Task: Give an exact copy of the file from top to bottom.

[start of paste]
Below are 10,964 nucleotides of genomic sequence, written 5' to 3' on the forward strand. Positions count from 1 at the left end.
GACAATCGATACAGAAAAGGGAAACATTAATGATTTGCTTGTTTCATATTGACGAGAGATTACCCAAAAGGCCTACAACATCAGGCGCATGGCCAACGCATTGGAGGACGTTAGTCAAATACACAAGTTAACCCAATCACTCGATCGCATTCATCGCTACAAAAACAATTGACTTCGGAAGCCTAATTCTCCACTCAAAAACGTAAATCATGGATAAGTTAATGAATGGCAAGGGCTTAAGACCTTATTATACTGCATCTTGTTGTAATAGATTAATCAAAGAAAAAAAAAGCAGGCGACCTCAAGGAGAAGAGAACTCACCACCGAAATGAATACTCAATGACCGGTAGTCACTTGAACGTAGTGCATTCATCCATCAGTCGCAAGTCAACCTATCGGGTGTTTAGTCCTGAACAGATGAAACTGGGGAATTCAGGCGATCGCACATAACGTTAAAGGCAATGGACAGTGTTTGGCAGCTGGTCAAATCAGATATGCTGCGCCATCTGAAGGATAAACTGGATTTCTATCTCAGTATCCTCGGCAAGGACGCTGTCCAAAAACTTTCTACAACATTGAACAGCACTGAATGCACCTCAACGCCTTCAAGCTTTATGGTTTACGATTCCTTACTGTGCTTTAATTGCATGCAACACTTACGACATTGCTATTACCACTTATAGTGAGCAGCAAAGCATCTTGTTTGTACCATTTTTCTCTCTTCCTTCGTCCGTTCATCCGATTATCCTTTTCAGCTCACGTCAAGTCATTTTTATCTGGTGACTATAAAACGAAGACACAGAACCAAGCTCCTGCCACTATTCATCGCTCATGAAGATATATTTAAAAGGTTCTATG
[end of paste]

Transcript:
Below are 10,964 nucleotides of genomic sequence, written 5' to 3' on the forward strand. Positions count from 1 at the left end.
GACAATCGATACAGAAAAGGGAAACATTAATGATTTGCTTGTTTCATATTGACGAGAGATTACCCAAAAGGCCTACAACATCAGGCGCATGGCCAACGCATTGGAGGACGTTAGTCAAATACACAAGTTAACCCAATCACTCGATCGCATTCATCGCTACAAAAACAATTGACTTCGGAAGCCTAATTCTCCACTCAAAAACGTAAATCATGGATAAGTTAATGAATGGCAAGGGCTTAAGACCTTATTATACTGCATCTTGTTGTAATAGATTAATCAAAGAAAAAAAAAGCAGGCGACCTCAAGGAGAAGAGAACTCACCACCGAAATGAATACTCAATGACCGGTAGTCACTTGAACGTAGTGCATTCATCCATCAGTCGCAAGTCAACCTATCGGGTGTTTAGTCCTGAACAGATGAAACTGGGGAATTCAGGCGATCGCACATAACGTTAAAGGCAATGGACAGTGTTTGGCAGCTGGTCAAATCAGATATGCTGCGCCATCTGAAGGATAAACTGGATTTCTATCTCAGTATCCTCGGCAAGGACGCTGTCCAAAAACTTTCTACAACATTGAACAGCACTGAATGCACCTCAACGCCTTCAAGCTTTATGGTTTACGATTCCTTACTGTGCTTTAATTGCATGCAACACTTACGACATTGCTATTACCACTTATAGTGAGCAGCAAAGCATCTTGTTTGTACCATTTTTCTCTCTTCCTTCGTCCGTTCATCCGATTATCCTTTTCAGCTCACGTCAAGTCATTTTTATCTGGTGACTATAAAACGAAGACACAGAACCAAGCTCCTGCCACTATTCATCGCTCATGAAGATATATTTAAAAGGTTCTATG